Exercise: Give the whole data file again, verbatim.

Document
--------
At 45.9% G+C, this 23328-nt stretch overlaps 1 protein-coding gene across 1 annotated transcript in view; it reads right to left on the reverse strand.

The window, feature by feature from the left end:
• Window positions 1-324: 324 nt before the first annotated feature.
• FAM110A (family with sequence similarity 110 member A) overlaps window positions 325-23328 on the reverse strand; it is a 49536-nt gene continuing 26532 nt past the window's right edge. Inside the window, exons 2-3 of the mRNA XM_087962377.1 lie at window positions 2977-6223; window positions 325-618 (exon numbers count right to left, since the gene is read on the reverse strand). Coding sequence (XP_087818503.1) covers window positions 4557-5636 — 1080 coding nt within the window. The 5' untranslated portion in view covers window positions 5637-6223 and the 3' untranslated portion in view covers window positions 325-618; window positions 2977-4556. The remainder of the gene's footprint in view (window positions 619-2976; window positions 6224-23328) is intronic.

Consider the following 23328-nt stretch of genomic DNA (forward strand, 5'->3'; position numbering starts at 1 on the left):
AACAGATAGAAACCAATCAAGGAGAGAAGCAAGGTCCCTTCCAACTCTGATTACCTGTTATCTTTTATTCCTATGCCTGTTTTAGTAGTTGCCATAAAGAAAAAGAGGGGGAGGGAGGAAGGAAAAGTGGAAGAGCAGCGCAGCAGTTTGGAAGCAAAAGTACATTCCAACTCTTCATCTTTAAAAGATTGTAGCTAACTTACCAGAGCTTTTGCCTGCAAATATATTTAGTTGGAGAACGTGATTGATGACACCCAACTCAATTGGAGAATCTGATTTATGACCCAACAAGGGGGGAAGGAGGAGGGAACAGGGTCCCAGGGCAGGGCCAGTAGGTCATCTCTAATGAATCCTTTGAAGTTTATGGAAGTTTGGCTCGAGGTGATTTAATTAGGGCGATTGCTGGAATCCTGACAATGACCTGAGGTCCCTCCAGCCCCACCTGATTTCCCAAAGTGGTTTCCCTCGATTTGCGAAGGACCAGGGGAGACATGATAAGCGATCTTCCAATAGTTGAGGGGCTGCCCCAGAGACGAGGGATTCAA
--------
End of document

At 45.9% G+C, this 23328-nt stretch overlaps 1 protein-coding gene across 1 annotated transcript in view; it reads right to left on the reverse strand.

The window, feature by feature from the left end:
• Window positions 1-324: 324 nt before the first annotated feature.
• FAM110A (family with sequence similarity 110 member A) overlaps window positions 325-23328 on the reverse strand; it is a 49536-nt gene continuing 26532 nt past the window's right edge. Inside the window, exons 2-3 of the mRNA XM_087962377.1 lie at window positions 2977-6223; window positions 325-618 (exon numbers count right to left, since the gene is read on the reverse strand). Coding sequence (XP_087818503.1) covers window positions 4557-5636 — 1080 coding nt within the window. The 5' untranslated portion in view covers window positions 5637-6223 and the 3' untranslated portion in view covers window positions 325-618; window positions 2977-4556. The remainder of the gene's footprint in view (window positions 619-2976; window positions 6224-23328) is intronic.

Consider the following 23328-nt stretch of genomic DNA (forward strand, 5'->3'; position numbering starts at 1 on the left):
AACAGATAGAAACCAATCAAGGAGAGAAGCAAGGTCCCTTCCAACTCTGATTACCTGTTATCTTTTATTCCTATGCCTGTTTTAGTAGTTGCCATAAAGAAAAAGAGGGGGAGGGAGGAAGGAAAAGTGGAAGAGCAGCGCAGCAGTTTGGAAGCAAAAGTACATTCCAACTCTTCATCTTTAAAAGATTGTAGCTAACTTACCAGAGCTTTTGCCTGCAAATATATTTAGTTGGAGAACGTGATTGATGACACCCAACTCAATTGGAGAATCTGATTTATGACCCAACAAGGGGGGAAGGAGGAGGGAACAGGGTCCCAGGGCAGGGCCAGTAGGTCATCTCTAATGAATCCTTTGAAGTTTATGGAAGTTTGGCTCGAGGTGATTTAATTAGGGCGATTGCTGGAATCCTGACAATGACCTGAGGTCCCTCCAGCCCCACCTGATTTCCCAAAGTGGTTTCCCTCGATTTGCGAAGGACCAGGGGAGACATGATAAGCGATCTTCCAATAGTTGAGGGGCTGCCCCAGAGACGAGGGATTCAA